Texture mapping is a simple way of increasing visual realism without adding geometrical complexity. Because it is a discrete process, it is important to properly filter samples when the sampling rate of the texture differs from that of the final image. This is particularly problematic when the texture is magnified or minified. While reasonable approaches exist to tackle the minified case, few options exist for improving the quality of magnified textures in real-time applications. Most simply bilinearly interpolate between samples, yielding exceedingly blurry textures. In this paper, we address the real-time magnification problem by extending the silhouette map algorithm to general texturing. In particular, we discuss the creation of these silmap textures as well as a simple filtering scheme that allows for viewing at all levels of magnification. The technique was implemented on current graphics hardware and our results show that we can achieve a level of visual quality comparable to that of a much larger texture.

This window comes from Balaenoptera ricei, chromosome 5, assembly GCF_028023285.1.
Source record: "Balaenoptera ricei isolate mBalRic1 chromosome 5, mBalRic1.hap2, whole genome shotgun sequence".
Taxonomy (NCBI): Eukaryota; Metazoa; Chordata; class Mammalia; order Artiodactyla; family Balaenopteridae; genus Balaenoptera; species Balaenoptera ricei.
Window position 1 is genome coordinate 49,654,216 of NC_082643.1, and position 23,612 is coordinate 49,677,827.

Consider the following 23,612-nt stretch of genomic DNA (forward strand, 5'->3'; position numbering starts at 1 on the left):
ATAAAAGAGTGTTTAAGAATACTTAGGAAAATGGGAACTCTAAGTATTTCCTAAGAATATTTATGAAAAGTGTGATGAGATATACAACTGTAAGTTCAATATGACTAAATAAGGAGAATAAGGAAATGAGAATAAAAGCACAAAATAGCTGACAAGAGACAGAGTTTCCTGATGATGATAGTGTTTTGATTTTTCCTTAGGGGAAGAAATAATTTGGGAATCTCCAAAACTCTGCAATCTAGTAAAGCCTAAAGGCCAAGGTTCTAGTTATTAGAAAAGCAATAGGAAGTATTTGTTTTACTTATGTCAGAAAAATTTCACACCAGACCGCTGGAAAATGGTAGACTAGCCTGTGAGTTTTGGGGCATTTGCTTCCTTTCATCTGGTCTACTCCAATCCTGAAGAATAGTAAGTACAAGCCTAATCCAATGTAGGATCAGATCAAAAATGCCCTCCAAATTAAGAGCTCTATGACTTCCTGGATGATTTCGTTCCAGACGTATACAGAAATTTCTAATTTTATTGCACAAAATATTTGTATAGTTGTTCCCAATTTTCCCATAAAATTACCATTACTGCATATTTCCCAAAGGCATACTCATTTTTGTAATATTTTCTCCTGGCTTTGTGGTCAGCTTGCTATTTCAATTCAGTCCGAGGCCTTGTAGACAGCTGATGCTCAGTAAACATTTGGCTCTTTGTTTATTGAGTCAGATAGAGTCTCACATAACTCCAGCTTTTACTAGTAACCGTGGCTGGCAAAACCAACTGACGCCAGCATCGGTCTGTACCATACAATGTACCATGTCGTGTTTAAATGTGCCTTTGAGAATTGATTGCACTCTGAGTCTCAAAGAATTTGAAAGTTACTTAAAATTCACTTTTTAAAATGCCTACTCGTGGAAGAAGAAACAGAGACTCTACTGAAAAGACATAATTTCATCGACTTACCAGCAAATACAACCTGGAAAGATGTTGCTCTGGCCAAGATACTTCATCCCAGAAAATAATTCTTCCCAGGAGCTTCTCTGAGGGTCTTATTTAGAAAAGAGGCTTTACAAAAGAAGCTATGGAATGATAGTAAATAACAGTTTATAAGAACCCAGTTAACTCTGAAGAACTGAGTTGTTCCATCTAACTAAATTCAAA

Shadow Silhouette Maps
Pradeep Sen, Mike Cammarano, and Pat Hanrahan
Proceedings of SIGGRAPH 2003

The most widely used techniques for interactive rendering of hard shadows are shadow maps and shadow volumes. In this paper, we propose the method of silhouette maps, in which a shadow depth map is augmented by storing the locations of representative points on the geometric silhouette. A piece-wise linear approximation to the true silhouette can then be found by applying dual-contouring techniques. The proposed method allows each silhouette map texel to represent a polygonal approximation to the actual shadowing geometry, in contrast to the jagged approximation provided by a conventional shadow map.